In his speech, Bell criticized education reforms that were more concerned with balancing racial demographics in schools than with improving Black education. He argued that building programs that did not always accept local Black students but made space for white students who lived outside the neighborhood hurt Black students. Much like Fuller’s North Division High School, Black students were not guaranteed admission to the school closest to their home if those schools were designed to attract white students.Steve Liss/Getty Images
Several years later, Howard Fuller drafted the “Manifesto for New Directions in the Education of Black Children.” The treatise proposed carving out an all-Black school district within the Milwaukee public school district to serve over 6,000 students. The district was to be controlled by and geared toward families of color. The plan was a response to a call made in 1935 by W.E.B. DuBois, who argued that Black educators and activists should invest more in building Black schools than integrating hostile white schools.
3. Supports school vouchers today
Fuller’s proposal for an all-Black school district gained traction, but Wisconsin legislators opted instead for a voucher plan in 1989 – the Milwaukee Parental Choice Program. The program covered the tuition of students who wanted to enroll in private schools.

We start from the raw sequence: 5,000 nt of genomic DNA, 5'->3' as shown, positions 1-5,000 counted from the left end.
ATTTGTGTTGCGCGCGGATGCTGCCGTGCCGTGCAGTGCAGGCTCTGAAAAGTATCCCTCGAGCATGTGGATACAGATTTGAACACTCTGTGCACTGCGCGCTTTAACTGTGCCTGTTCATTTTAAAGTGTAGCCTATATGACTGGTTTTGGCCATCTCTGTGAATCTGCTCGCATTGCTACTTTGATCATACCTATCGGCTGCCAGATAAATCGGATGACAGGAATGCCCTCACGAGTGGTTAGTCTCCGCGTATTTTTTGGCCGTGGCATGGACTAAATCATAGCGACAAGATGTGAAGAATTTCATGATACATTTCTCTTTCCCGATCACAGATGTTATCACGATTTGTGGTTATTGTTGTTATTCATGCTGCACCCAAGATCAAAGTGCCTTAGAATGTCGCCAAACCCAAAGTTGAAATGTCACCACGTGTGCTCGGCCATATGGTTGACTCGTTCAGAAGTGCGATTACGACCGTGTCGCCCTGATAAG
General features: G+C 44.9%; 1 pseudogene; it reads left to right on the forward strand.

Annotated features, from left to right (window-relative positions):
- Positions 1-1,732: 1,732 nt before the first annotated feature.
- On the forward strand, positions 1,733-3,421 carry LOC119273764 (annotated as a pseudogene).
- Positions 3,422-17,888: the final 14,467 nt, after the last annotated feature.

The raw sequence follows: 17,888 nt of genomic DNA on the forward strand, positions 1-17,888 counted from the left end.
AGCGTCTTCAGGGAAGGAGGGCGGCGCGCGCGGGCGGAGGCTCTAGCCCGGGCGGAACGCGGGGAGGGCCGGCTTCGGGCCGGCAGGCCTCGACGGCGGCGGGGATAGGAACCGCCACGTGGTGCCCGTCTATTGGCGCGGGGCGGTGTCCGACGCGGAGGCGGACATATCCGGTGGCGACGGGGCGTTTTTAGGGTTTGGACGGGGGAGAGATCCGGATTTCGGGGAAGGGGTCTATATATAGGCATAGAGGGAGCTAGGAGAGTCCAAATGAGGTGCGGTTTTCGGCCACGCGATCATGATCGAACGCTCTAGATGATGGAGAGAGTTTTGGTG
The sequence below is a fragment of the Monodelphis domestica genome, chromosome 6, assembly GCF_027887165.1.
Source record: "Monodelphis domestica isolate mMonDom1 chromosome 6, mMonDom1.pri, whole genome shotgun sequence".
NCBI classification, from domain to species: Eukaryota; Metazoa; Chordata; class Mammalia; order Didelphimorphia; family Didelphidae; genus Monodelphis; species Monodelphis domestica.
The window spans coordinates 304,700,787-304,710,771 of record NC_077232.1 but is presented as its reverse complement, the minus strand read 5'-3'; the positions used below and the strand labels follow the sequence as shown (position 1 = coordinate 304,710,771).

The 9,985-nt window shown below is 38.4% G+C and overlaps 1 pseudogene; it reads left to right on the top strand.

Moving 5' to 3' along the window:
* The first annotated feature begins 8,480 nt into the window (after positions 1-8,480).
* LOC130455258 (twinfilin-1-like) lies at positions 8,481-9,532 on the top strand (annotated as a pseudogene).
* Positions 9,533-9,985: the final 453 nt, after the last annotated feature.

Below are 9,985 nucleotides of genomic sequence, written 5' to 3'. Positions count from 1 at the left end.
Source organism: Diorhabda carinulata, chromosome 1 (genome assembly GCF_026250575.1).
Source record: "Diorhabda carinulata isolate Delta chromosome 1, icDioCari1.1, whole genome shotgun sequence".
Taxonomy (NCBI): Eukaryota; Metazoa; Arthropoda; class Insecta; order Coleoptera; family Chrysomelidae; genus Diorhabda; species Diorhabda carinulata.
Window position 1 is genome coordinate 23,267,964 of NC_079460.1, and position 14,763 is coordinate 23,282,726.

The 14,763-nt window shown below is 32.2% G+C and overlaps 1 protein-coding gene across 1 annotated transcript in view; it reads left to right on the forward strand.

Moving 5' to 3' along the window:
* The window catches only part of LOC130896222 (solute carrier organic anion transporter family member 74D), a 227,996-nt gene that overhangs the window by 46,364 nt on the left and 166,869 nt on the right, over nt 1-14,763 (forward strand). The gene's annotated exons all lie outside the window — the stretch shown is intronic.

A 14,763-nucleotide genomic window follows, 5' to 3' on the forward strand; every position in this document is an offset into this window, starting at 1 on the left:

The Republican Party seized on the new voucher plan and pushed it through the state legislature. Ever since the Brown v. Board of Education decision in 1954, when the Supreme Court declared school segregation unconstitutional, the Republican Party has increasingly aligned itself with school privatization efforts through vouchers and “freedom of choice” plans.
Fuller also supported the Milwaukee voucher plan, as did some other Black activists, despite criticism from academics and organizations, including the NAACP.
“If you’re drowning and a hand is extended to you, you don’t ask if the hand is attached to a Democrat or a Republican,” noted Wisconsin State Rep. Annette “Polly” Williams, a Black Democrat who worked with Fuller to propose the legislation for a separate school district and also supported school vouchers.
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4. Helped build the school choice movement
Howard Fuller helped build the foundation for civil rights activists who are interested in school choice. As he told me during our interview in 2019, “I’ve always seen school choice from a social justice framework as opposed to a free market framework.”
Many activists saw it the same way.
For example, Wyatt Tee Walker, one of Dr. Martin Luther King Jr.’s trusted strategists, opened a charter school in New York City in 1999. James Forman Jr., a civil rights lawyer, scholar, author and son of the prominent Black Panther Party organizer, opened a charter school in Washington, D.C. in 1997. Both leaders argued that failed desegregation attempts placed a burden on Black families by catering to white families without promising quality education for Black students.